Thank you, Linda Hooks, or should I say Lieutenant Colonel Linda Hooks, retired from the military, but still on active duty at HUD!
Linda, you are one of the many members of our armed forces who turn to government service after retiring from the military. We benefit from your knowledge and experience, and from your love of country and your commitment to the American people. Thanks to all of you for your good work back in the days of saluting and military food, and now as you work to help our constituents obtain housing and help revitalize our cities.
Today we salute you!
I am certain that Veterans Day is more than just a day off and stores having sales. It is a day of remembrance and a day of rededication. I know, because my father is a veteran from the Second World War. He fought in the Pacific Theater, and it was a brutal, soul-twisting, gut-clawing experience against a formidable and tenacious foe.
It was also a surprising twist of fate. You see, my father grew up in Italy and came to this country for a new life of opportunity and freedom. He met my mother here, although she was Italian too. He is a cultured, loving man who wanted the best for his family, here and back in Europe. And he followed events closely back in Italy, with the rise of fascism and the loss of freedom. When he joined the armed forces, he knew what he was fighting for...no one had to tell him. He wanted to keep this country from harm, and to liberate the world from tyranny, enslavement, and violence.
And he fought well for his new country. He left a brave -- very brave -- and resolute man. He fought valiantly with great courage. He returned to America a hero, especially to his young son.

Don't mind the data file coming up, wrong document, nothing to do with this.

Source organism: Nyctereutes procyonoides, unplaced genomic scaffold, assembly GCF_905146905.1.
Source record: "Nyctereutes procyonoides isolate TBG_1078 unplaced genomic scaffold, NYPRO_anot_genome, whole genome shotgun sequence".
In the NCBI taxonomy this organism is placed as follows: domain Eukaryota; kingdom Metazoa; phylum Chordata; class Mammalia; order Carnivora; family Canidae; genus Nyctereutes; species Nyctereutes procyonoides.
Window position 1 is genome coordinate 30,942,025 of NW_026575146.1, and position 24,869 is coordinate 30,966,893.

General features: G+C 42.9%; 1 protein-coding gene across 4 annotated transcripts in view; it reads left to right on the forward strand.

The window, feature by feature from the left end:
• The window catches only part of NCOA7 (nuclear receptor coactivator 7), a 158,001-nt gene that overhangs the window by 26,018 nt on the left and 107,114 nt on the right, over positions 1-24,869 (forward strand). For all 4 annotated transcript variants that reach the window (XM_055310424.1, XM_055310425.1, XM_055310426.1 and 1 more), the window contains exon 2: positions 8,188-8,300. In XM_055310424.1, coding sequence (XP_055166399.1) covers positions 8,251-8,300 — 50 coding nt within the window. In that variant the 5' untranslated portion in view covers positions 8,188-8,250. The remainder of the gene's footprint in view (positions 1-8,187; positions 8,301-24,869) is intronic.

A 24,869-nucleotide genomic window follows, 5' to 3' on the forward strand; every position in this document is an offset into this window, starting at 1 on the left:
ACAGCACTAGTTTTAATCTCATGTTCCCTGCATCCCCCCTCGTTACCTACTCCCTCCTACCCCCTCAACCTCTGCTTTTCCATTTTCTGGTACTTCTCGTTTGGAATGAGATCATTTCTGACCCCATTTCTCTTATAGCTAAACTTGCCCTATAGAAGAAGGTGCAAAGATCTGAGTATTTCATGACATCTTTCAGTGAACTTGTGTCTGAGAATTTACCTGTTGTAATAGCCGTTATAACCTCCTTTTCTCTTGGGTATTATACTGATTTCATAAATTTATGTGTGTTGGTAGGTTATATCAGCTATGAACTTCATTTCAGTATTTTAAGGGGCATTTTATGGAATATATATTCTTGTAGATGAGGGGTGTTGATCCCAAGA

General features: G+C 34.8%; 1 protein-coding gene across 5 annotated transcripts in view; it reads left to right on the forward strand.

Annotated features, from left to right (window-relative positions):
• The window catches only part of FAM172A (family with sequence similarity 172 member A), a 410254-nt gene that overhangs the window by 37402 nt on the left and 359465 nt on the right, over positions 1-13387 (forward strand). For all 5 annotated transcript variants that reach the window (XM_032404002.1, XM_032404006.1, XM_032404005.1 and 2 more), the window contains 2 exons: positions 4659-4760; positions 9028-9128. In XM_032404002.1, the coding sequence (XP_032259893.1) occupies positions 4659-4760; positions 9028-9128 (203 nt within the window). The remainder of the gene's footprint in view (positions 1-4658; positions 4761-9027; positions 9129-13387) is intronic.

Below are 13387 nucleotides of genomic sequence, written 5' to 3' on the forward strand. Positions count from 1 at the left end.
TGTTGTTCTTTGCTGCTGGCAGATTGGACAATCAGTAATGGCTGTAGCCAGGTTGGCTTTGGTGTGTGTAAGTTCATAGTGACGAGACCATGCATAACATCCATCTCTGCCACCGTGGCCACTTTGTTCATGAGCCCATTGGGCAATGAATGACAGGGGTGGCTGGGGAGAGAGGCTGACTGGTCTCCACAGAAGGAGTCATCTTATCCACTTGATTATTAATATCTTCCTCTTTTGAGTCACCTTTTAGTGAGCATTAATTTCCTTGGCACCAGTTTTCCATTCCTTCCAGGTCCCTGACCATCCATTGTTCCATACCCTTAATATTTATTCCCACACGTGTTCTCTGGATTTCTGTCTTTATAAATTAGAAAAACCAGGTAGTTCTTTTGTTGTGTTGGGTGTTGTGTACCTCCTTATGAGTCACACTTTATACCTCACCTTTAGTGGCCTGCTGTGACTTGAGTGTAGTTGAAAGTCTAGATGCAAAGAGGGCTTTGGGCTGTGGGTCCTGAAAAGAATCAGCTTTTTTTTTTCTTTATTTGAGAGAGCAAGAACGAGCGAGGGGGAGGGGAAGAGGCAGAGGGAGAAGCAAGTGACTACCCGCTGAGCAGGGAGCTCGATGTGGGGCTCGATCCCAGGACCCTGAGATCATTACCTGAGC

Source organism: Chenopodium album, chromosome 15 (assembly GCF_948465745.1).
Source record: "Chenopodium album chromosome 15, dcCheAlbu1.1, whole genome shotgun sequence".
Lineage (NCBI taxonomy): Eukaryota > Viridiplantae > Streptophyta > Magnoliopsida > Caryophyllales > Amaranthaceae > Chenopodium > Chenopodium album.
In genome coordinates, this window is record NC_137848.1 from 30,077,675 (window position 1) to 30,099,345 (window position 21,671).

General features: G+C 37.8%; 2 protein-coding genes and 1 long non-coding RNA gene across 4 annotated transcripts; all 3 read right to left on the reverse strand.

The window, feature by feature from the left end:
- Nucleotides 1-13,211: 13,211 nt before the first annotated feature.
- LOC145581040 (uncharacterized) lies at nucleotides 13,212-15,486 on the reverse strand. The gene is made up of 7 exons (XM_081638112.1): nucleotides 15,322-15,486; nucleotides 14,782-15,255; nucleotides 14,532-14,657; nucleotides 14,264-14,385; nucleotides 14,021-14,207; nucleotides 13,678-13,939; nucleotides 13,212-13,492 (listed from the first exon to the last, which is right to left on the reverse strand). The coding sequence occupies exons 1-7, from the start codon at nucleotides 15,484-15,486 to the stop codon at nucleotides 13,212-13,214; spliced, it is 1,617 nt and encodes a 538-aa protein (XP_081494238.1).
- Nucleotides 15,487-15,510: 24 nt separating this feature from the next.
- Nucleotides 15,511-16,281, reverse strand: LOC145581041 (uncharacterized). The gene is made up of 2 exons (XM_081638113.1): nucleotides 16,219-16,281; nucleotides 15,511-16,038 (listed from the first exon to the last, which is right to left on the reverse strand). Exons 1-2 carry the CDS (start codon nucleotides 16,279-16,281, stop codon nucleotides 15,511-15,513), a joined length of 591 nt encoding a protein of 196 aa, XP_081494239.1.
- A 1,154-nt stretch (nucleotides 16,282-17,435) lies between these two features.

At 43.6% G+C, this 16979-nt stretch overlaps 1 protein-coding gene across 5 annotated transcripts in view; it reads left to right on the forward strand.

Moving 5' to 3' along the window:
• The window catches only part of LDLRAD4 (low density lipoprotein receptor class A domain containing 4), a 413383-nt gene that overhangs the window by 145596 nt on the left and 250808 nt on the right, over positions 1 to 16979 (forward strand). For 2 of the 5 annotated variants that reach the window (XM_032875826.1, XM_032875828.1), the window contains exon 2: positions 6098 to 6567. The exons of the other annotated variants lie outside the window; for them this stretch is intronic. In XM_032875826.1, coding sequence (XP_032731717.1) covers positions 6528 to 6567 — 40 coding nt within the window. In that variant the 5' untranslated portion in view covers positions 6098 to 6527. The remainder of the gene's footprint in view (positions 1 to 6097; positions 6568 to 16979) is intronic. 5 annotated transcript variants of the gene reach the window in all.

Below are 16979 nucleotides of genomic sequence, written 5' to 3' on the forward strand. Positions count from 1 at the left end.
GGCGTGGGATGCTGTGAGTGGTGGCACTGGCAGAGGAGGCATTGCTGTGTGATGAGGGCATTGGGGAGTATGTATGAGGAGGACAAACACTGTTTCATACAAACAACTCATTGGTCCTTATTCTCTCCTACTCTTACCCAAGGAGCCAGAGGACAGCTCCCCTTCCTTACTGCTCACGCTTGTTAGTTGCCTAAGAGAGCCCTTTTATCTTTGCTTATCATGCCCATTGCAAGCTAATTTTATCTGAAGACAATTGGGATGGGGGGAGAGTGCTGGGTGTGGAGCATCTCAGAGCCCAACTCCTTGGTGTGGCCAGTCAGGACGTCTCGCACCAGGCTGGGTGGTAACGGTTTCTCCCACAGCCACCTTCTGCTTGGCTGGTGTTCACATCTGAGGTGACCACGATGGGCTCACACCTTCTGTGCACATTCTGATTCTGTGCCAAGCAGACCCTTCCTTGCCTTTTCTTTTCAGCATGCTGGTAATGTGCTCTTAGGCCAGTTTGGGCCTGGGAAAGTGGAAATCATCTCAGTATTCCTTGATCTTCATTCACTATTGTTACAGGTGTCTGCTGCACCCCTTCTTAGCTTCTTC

I thank God for my father every day, both as a father and as a veteran. So you can imagine what Veterans Day means for us...tears of joy, thanksgiving for his safe return and a profound recognition of a tremendous debt owed to this good man.
I know that there are sons and daughters, mothers and fathers, husbands and wives, who feel like I do. Veterans are returning from Afghanistan and Iraq each day, and we are proud of them. And we are proud of all of our veterans. They have served our country well, and served all of those worldwide, people like my Dad, who believe in the values of this country.
You know, we must make sure to tell them of our pride and appreciation. Each day, about 1200 veterans from the Second World War pass away. There are only about 3.1 million left. And on this day, and every day, veterans should know how much we care for them and appreciate them. We must acknowledge their many, many sacrifices and their outstanding service.
And we must work to help veterans find employment when they come home. I am particularly pleased that HUD participates in the "Coming Home to Work" initiative, sponsored by the Department of Veterans Affairs. This is a voluntary program to allow veterans with an opportunity to obtain training and practical experience through working in a federal agency. This is a new program, and we already have six volunteers. I want to thank them for working at HUD to serve the American people through our programs.
Mr. Secretary, I know you feel deeply about this. I hope you will say a few words.
Ladies and gentlemen, we have come to know Secretary Jackson well over the past six years. It is an honor and a pleasure to have him join us today. I don't think I have to tell you much about him...we are a family here at HUD.
But I should add one thing to what you already know...when Secretary Jackson spoke at West Point a few months ago, his speech was about how members of the military provide leadership in many aspects of life, in the community, in our schools, in religious settings, and in our homes. Secretary Jackson has been a strong advocate for helping members of the military become homeowners earlier in life, even as they move from post to post. He has been a good friend to our armed forces and our veterans. He has been a powerful advocate.
Secretary Jackson, thank you for coming.